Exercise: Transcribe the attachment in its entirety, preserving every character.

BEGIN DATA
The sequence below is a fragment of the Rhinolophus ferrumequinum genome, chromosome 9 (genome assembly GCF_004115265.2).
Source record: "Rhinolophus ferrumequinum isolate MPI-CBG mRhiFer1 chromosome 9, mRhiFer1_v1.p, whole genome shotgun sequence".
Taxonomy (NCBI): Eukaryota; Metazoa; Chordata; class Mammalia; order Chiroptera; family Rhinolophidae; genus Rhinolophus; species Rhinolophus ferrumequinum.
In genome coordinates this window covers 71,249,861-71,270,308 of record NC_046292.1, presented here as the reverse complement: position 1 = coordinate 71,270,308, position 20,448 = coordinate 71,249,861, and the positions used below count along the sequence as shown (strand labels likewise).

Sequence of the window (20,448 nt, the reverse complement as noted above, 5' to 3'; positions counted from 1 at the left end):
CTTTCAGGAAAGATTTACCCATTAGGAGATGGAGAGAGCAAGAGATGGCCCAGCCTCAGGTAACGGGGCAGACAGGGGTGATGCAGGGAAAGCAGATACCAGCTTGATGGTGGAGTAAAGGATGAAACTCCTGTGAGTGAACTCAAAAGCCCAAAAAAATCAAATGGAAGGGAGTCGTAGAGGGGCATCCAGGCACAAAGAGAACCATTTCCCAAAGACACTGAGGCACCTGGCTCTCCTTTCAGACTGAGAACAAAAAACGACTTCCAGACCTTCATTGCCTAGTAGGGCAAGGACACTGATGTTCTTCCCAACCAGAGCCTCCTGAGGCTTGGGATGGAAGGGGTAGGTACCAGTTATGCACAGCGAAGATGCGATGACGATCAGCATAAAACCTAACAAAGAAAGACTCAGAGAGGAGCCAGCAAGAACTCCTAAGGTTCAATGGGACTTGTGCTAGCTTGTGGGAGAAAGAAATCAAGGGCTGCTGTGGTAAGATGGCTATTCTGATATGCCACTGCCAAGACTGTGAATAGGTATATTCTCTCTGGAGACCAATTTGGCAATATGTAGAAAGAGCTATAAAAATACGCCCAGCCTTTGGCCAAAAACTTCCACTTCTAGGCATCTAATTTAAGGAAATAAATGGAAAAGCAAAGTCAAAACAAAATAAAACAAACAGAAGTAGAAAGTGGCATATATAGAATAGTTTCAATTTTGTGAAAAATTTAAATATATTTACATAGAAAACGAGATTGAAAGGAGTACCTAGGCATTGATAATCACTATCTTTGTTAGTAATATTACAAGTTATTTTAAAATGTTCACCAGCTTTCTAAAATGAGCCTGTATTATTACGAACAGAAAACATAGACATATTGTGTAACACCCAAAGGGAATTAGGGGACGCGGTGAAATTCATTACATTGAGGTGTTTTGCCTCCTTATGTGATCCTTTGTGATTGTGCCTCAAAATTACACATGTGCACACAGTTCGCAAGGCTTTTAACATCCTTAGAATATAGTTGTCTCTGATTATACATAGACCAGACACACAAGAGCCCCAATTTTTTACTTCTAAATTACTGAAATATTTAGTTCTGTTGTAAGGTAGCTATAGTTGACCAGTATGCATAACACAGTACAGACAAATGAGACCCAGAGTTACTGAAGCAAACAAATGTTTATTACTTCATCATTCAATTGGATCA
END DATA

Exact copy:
The sequence below is a fragment of the Rhinolophus ferrumequinum genome, chromosome 9 (genome assembly GCF_004115265.2).
Source record: "Rhinolophus ferrumequinum isolate MPI-CBG mRhiFer1 chromosome 9, mRhiFer1_v1.p, whole genome shotgun sequence".
Taxonomy (NCBI): Eukaryota; Metazoa; Chordata; class Mammalia; order Chiroptera; family Rhinolophidae; genus Rhinolophus; species Rhinolophus ferrumequinum.
In genome coordinates this window covers 71,249,861-71,270,308 of record NC_046292.1, presented here as the reverse complement: position 1 = coordinate 71,270,308, position 20,448 = coordinate 71,249,861, and the positions used below count along the sequence as shown (strand labels likewise).

Sequence of the window (20,448 nt, the reverse complement as noted above, 5' to 3'; positions counted from 1 at the left end):
CTTTCAGGAAAGATTTACCCATTAGGAGATGGAGAGAGCAAGAGATGGCCCAGCCTCAGGTAACGGGGCAGACAGGGGTGATGCAGGGAAAGCAGATACCAGCTTGATGGTGGAGTAAAGGATGAAACTCCTGTGAGTGAACTCAAAAGCCCAAAAAAATCAAATGGAAGGGAGTCGTAGAGGGGCATCCAGGCACAAAGAGAACCATTTCCCAAAGACACTGAGGCACCTGGCTCTCCTTTCAGACTGAGAACAAAAAACGACTTCCAGACCTTCATTGCCTAGTAGGGCAAGGACACTGATGTTCTTCCCAACCAGAGCCTCCTGAGGCTTGGGATGGAAGGGGTAGGTACCAGTTATGCACAGCGAAGATGCGATGACGATCAGCATAAAACCTAACAAAGAAAGACTCAGAGAGGAGCCAGCAAGAACTCCTAAGGTTCAATGGGACTTGTGCTAGCTTGTGGGAGAAAGAAATCAAGGGCTGCTGTGGTAAGATGGCTATTCTGATATGCCACTGCCAAGACTGTGAATAGGTATATTCTCTCTGGAGACCAATTTGGCAATATGTAGAAAGAGCTATAAAAATACGCCCAGCCTTTGGCCAAAAACTTCCACTTCTAGGCATCTAATTTAAGGAAATAAATGGAAAAGCAAAGTCAAAACAAAATAAAACAAACAGAAGTAGAAAGTGGCATATATAGAATAGTTTCAATTTTGTGAAAAATTTAAATATATTTACATAGAAAACGAGATTGAAAGGAGTACCTAGGCATTGATAATCACTATCTTTGTTAGTAATATTACAAGTTATTTTAAAATGTTCACCAGCTTTCTAAAATGAGCCTGTATTATTACGAACAGAAAACATAGACATATTGTGTAACACCCAAAGGGAATTAGGGGACGCGGTGAAATTCATTACATTGAGGTGTTTTGCCTCCTTATGTGATCCTTTGTGATTGTGCCTCAAAATTACACATGTGCACACAGTTCGCAAGGCTTTTAACATCCTTAGAATATAGTTGTCTCTGATTATACATAGACCAGACACACAAGAGCCCCAATTTTTTACTTCTAAATTACTGAAATATTTAGTTCTGTTGTAAGGTAGCTATAGTTGACCAGTATGCATAACACAGTACAGACAAATGAGACCCAGAGTTACTGAAGCAAACAAATGTTTATTACTTCATCATTCAATTGGATCA